FRAMINGHAM — Growing up, after-school activities were a key factor in helping Margie Ann Rosario to succeed.
For many people from her neighborhood in South Framingham, options were limited at the end of the school day. She and her friends longed for access — the same opportunities to grow and prosper that children in other parts of the community received.
Rosario found opportunities when she started at Keefe Regional Technical School. She played sports and became involved in school-sponsored groups, which made a positive impact on her upbringing.
Friend Julissa Ortiz had a similar experience. She started a dance team at Framingham High, which provided the creative outlet that helped her grow.
“If you ask us, where we come from, what helped us through high school … I’ll tell you it was my sports. It was my groups,” Rosario said. “It was the things I was involved in.”
The pair, cofounders of a nonprofit called Discovering Hidden Gems, now hope to provide similar opportunities for children in all parts of the city. The new group is working to establish after-school programming for at-risk youth, with the mission of improving the quality of their lives through education and recreational experiences.
The group is targeting children living in impoverished areas, and those who are economically challenged or mentally disadvantaged. With the help of friend and board member Jen Corrales, the women are preparing to launch a series of new after-school programs that will both give children a place to hang out as well as help them to learn coping strategies, foster new relationships and develop a positive self-image.
“A lot of our teenagers, they only have the mall and the movies, when it comes to the weekends …” Ortiz said, “so we thought why not provide a space that’s safe, that we can work on skills, that’s fun for them to be at.”
Rosario and Ortiz launched the group at the start of the year, inspired by Framingham’s transition from town to city, and the election of its first mayor, Yvonne Spicer — the first African-American woman to be popularly-elected mayor in the state. They set the goal of getting up and running within six months, but leapfrogged ahead, accomplishing their goal in a matter of about eight weeks.
One of the nonprofit's first programs, a dance team, started about three months ago, using space in the cafeteria at the South Middlesex Opportunity Council building on Bishop Street. It has about one dozen participants and was recently sponsored by MetroWest Dance Academy, which will offer practice space on Friday evenings.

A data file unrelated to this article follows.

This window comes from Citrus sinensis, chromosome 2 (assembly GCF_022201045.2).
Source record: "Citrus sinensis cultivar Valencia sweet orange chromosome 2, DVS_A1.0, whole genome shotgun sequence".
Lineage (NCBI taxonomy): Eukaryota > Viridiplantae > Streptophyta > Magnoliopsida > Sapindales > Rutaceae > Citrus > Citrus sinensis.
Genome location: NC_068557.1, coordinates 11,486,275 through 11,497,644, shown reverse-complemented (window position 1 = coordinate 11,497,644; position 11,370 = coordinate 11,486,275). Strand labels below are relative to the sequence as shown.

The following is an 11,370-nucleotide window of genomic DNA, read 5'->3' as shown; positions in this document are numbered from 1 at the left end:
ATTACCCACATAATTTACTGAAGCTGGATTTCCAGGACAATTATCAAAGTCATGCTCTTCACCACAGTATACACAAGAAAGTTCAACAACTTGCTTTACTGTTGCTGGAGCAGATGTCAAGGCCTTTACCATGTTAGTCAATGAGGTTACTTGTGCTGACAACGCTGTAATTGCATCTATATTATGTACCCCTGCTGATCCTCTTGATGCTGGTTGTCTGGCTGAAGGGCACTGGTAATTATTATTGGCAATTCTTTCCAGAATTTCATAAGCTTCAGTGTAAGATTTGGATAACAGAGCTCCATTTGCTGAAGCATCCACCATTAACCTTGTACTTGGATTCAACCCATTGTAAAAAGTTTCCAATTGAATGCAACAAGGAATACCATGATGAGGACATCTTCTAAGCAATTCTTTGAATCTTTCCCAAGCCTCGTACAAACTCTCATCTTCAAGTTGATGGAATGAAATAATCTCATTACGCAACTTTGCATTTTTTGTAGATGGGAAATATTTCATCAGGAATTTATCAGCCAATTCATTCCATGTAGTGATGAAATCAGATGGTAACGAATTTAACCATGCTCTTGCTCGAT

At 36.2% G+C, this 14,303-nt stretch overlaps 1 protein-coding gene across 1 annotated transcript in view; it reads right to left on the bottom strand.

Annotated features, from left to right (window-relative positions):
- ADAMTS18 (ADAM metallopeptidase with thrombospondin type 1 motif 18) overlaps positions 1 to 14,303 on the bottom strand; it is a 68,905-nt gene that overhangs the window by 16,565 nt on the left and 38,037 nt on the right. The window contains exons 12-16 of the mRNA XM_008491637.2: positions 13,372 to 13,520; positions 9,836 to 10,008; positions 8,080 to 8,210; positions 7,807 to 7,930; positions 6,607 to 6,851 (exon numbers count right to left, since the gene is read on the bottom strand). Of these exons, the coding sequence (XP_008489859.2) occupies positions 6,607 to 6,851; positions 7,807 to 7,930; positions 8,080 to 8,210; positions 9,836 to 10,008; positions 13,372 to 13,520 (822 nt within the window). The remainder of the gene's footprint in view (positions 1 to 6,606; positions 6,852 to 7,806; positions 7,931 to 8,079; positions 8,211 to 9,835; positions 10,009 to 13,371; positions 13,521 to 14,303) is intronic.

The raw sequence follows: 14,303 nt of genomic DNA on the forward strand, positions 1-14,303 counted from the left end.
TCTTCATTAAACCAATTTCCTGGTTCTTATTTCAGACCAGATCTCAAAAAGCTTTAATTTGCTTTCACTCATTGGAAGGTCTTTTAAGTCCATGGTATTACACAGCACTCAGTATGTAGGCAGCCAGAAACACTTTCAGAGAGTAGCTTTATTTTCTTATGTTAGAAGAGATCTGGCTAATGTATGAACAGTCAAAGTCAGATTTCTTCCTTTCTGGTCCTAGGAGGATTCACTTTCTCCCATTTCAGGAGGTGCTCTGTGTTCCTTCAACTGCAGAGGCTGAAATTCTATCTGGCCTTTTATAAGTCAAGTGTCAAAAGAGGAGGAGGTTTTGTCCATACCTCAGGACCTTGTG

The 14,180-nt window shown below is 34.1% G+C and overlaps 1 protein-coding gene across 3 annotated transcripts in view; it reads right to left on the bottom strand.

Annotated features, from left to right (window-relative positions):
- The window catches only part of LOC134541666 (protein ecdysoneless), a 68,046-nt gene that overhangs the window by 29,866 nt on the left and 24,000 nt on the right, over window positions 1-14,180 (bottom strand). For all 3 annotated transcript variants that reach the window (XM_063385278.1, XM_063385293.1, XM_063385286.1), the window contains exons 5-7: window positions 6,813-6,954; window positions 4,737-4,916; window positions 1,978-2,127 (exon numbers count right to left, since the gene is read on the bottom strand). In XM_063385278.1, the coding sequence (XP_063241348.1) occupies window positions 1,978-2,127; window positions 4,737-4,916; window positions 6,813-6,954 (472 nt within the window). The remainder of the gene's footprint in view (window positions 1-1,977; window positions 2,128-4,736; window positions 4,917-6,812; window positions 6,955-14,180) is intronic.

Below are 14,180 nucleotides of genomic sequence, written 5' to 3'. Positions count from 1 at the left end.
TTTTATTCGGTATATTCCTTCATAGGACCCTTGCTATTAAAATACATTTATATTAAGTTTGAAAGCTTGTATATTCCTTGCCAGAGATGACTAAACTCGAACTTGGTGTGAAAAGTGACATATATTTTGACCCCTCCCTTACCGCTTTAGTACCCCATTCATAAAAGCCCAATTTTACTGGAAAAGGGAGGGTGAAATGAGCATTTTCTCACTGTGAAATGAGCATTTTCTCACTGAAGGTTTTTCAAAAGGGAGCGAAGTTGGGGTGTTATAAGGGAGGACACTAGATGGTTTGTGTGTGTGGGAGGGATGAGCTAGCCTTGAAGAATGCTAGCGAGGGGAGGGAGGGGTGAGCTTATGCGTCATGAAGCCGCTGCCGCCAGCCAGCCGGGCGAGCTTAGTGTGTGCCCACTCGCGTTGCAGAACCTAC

Planeta Infantil, a bilingual Spanish immersion program geared toward toddlers, will launch at the library in the summer. The program introduces the Spanish language through activities, such as body movement, storytelling and sing-alongs. Meetings will take place on Fridays in July and August.
“It will hopefully promote school readiness,” Ortiz said, “which is an important skill for these kids.”
Rosario brings expertise in the nonprofit world to the group. She worked in special education for about 15 years and has done social media, marketing and public relations work for nonprofits since starting a family about three years ago.
The group has also been bolstered by donations from individuals and local businesses.
“We’ve gotten positive responses,” Rosario said, “and we’ve been able to execute more with the help of the community.”
Another important partner is the recreation program at the Pelham Apartments, which provides programming for youth residing at the complex. Pelham’s staff proposed a new six-week workshop to teach children how to develop communications skills and build healthy relationships.
Discovering Hidden Gems also plans to launch a series of Friday night programming for children at the SMOC building on Bishop Street. Activities will range from paint nights and yoga lessons to spoken word performances. Residents of the Pelham Apartments will be eligible for free transportation.
The group will be posting information about programs and upcoming events on Facebook and its website, discoveringhiddengems.org. It will hold its first fundraiser from 4 to 9 p.m. April 28 at the Framingham Eagles 894, 55 Park St.
Jim Haddadin can be reached at 617-863-7144 or firstname.lastname@example.org. Follow him on Twitter: @JimHaddadin